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Play is the work of childhood – with or without computers!

By Betsy Brown Braun

Parent (animatedly): “What did you do in school today?”

Child (contentedly): “I played.”

This response should make your heart sing…but I fear it doesn’t.

In this age of modern technology and an uber competitive environment, parents are convincing themselves that our very youngest children, our pre-schoolers, shouldn’t be playing. They need to be learning the “important stuff” – and that includes learning to read. Parents are suffering from the misguided notion that in order for their children to “compete” in this world, to stay in the game, to claw their way to the top, they have to stop playing in pre-school and start doing some real learning – like working on computers.   

In addition, news headlines are sounding the alarm that U.S. students are falling behind other countries in science and math. Couple that with the ever increasing competition for getting into colleges, into private high schools, into elementary schools, and even into pre-schools, and it is easy to see why children are being pushed and pushed at younger and younger ages. Our faith in the importance of just playing is eroding. It’s math and reading that our pre-schoolers need, you think? I think not.

Here’s the problem. When adults think of children playing, they think of it in the adult sense of the word – a recreational activity that isn’t work. But play is the work of childhood. It is the most potent learning activity of them all.

Play is a crucial ingredient not only in neurological growth but also in supporting development in all realms – social, emotional, cognitive, creative, and physical; practicing the skills the child will need later in life for pursuit of academics and for all social interactions.

Play with toys, interacting with the stuff in their environment lays the foundation for academic learning that includes making sense of the information on the computer. Playing with all of those puzzles and blocks and manipulative toys are the basis for understanding numbers and quantity and fractions, to name but a few.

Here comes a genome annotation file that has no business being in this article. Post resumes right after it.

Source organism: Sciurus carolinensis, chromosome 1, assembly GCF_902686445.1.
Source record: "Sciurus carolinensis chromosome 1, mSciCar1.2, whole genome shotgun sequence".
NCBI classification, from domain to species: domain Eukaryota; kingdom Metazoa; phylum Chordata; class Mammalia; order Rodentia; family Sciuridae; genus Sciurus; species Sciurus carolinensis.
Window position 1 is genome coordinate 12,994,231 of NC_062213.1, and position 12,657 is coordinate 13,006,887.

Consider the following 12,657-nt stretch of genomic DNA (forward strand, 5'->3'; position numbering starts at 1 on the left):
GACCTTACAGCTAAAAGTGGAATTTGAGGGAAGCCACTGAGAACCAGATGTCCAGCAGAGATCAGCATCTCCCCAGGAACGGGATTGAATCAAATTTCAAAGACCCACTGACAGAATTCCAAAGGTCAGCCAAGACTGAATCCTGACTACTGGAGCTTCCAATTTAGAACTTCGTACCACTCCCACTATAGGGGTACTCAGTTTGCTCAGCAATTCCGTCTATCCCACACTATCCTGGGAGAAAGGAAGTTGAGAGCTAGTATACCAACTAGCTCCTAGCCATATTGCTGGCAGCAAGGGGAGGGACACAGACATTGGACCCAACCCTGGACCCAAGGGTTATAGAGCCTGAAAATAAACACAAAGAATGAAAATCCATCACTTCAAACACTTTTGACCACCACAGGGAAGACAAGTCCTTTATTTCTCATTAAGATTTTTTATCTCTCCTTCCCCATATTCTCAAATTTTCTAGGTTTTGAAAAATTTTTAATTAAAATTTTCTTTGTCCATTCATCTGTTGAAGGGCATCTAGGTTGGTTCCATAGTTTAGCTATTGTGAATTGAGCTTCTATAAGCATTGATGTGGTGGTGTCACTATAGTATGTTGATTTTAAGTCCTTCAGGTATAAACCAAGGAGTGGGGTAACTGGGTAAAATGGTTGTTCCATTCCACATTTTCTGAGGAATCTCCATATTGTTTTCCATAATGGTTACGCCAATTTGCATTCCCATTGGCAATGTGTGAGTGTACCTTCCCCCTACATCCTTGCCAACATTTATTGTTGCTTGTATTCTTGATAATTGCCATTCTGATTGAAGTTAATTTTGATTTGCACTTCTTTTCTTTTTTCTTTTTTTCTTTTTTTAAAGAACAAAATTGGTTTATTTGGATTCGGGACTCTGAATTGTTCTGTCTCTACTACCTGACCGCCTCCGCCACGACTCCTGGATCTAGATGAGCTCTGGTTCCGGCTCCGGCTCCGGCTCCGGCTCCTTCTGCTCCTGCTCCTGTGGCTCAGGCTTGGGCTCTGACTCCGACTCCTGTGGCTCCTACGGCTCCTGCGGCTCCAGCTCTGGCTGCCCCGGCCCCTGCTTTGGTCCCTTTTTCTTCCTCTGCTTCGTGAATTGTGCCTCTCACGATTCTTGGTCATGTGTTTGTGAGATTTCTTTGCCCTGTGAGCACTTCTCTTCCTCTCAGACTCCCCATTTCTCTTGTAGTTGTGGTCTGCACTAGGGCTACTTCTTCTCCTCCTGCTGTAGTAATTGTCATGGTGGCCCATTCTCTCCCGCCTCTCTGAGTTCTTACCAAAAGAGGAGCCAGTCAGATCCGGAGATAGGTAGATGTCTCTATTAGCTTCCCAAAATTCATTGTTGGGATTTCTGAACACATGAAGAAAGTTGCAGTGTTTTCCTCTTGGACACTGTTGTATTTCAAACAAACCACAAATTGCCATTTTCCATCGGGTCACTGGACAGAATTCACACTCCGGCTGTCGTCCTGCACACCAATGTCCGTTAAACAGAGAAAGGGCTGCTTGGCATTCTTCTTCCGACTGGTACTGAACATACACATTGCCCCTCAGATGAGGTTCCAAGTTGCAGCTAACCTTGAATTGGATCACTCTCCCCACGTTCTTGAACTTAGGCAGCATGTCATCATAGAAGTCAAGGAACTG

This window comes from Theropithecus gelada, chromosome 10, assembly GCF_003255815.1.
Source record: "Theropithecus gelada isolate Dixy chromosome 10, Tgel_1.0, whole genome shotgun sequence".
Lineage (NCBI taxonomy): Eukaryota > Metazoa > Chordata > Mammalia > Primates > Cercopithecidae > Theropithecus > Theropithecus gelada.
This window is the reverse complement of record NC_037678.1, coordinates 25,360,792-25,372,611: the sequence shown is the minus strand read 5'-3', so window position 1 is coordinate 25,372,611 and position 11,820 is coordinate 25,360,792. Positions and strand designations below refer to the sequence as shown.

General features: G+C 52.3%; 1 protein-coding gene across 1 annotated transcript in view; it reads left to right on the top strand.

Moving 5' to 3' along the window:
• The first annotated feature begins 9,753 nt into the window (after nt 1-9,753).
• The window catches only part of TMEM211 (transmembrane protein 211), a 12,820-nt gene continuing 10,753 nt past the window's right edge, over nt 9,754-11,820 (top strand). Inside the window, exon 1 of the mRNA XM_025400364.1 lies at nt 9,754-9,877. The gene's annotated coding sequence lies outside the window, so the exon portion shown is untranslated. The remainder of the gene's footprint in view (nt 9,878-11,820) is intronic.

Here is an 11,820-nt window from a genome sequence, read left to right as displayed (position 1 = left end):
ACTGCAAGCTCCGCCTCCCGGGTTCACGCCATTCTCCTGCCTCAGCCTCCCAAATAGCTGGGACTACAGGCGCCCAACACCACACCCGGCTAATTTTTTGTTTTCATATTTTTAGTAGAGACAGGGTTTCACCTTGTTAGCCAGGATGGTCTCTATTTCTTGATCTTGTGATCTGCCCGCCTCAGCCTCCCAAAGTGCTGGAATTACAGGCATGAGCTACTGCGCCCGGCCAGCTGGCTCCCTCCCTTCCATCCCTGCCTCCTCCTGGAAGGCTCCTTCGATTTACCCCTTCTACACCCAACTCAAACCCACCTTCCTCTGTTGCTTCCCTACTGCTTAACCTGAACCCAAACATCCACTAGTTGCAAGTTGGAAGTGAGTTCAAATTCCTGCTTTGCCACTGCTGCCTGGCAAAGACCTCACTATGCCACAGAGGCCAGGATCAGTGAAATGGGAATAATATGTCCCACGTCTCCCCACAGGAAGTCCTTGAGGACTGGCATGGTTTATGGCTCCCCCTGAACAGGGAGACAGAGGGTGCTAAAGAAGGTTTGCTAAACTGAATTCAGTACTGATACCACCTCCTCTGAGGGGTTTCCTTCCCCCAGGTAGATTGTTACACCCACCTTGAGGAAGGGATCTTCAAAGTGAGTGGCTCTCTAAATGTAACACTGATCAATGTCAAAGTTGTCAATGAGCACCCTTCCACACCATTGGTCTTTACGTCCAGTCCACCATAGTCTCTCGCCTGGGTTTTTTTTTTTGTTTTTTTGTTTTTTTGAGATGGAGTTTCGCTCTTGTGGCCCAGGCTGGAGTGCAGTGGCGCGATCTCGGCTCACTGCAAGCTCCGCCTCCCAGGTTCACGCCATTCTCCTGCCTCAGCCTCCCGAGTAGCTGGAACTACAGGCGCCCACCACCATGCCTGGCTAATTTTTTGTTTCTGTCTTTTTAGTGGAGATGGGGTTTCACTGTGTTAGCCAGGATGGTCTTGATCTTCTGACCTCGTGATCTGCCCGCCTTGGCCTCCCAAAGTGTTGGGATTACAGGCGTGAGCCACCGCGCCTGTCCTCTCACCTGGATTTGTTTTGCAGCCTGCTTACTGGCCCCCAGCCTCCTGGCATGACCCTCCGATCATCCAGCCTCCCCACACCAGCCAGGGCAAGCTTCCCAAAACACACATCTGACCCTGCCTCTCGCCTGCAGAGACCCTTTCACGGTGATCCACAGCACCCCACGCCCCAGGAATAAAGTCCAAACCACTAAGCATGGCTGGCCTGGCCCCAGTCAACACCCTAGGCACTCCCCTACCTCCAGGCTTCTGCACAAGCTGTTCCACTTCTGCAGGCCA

Imaginative or pretend play – social play – is another powerful learning tool for the young child. Both solitary and with friends, “dramatic play” is a vehicle by which children not only practice the skills they are acquiring, but also process their daily lives. They play out and replay events they are working hard to understand: who is the boss in the family; how does dinner get cooked; when the dog is rushed to the vet; when daddy sends me to my room.

They practice the life they observe all around them: the fire truck, the cab driver, the refuse collector, the dogs and cats and crying babies. Unstructured play with others offers the opportunity to practice social skills such as taking turns, considering another’s viewpoint and needs, learning self control, sharing the power, problem solving, compromise, and trying on different roles. Pretend play is practice for real life. And our pre-schoolers need lots of it.

While your preschooler’s time is best spent interacting with his environment and connecting emotionally and socially with real people, if you are driven to use technology with him, reach for sites that provide that kind of experience. Look for sites that both of you can enjoy - talking, experimenting, and thinking together - as you help him to process and integrate what he is seeing.

So, the next time your child tells you that he “just played” in school, you can feel assured that he did just exactly what he is supposed to be doing at pre-school. He is doing the work of childhood.

Betsy Brown Braun, best selling author of the award winning Just Tell Me What to Say: Sensible Tips and Scripts for Perplexed Parents(HarperCollins), is a child development and behavior specialist, parent educator, multiple birth parenting consultant and founder of Parenting Pathways, Inc. She is also the mom of adult triplets and is the new guest columnist of The Online Mom.

Comment by Erica Rivera, posted 4/15/2009, 9:09 AM:

This was a very helpful article -- it makes fabulous points about how we all need to ease up on our kids, and our selves! This was a great reminder for me of the value of play. Thanks!
Comment by Beatrice Prentice, posted 4/14/2009, 3:26 PM:

Excellent article about the importance of play as the essence of a child's learning experience in the early years.
It is written simply and intelligently so that those who are raising or working with young children will have an easy time comprehending the author's point of view.
Comment by Batsheva Spector, posted 4/14/2009, 1:46 PM:

Well done, Betsy!!! This is a very important message for all parents of young children!
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